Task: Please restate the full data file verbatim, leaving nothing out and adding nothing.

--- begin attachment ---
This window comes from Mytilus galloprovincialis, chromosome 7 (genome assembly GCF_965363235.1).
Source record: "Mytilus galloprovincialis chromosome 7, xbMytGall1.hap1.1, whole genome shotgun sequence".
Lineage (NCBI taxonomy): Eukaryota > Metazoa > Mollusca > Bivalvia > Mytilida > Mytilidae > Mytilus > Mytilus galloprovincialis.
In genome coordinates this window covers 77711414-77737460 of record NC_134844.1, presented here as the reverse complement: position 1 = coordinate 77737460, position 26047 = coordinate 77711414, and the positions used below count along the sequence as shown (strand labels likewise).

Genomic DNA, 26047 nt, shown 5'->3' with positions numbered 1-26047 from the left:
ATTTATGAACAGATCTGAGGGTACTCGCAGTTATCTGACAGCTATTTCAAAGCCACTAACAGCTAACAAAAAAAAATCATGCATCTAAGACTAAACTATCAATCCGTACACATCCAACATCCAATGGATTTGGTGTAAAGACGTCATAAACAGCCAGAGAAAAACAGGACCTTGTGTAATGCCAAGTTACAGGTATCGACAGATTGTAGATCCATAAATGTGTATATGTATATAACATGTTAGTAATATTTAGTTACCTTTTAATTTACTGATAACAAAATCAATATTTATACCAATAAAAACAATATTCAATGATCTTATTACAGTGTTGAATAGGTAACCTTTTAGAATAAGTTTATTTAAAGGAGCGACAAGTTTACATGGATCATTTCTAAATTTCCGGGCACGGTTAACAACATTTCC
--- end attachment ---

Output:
This window comes from Mytilus galloprovincialis, chromosome 7 (genome assembly GCF_965363235.1).
Source record: "Mytilus galloprovincialis chromosome 7, xbMytGall1.hap1.1, whole genome shotgun sequence".
Lineage (NCBI taxonomy): Eukaryota > Metazoa > Mollusca > Bivalvia > Mytilida > Mytilidae > Mytilus > Mytilus galloprovincialis.
In genome coordinates this window covers 77711414-77737460 of record NC_134844.1, presented here as the reverse complement: position 1 = coordinate 77737460, position 26047 = coordinate 77711414, and the positions used below count along the sequence as shown (strand labels likewise).

Genomic DNA, 26047 nt, shown 5'->3' with positions numbered 1-26047 from the left:
ATTTATGAACAGATCTGAGGGTACTCGCAGTTATCTGACAGCTATTTCAAAGCCACTAACAGCTAACAAAAAAAAATCATGCATCTAAGACTAAACTATCAATCCGTACACATCCAACATCCAATGGATTTGGTGTAAAGACGTCATAAACAGCCAGAGAAAAACAGGACCTTGTGTAATGCCAAGTTACAGGTATCGACAGATTGTAGATCCATAAATGTGTATATGTATATAACATGTTAGTAATATTTAGTTACCTTTTAATTTACTGATAACAAAATCAATATTTATACCAATAAAAACAATATTCAATGATCTTATTACAGTGTTGAATAGGTAACCTTTTAGAATAAGTTTATTTAAAGGAGCGACAAGTTTACATGGATCATTTCTAAATTTCCGGGCACGGTTAACAACATTTCC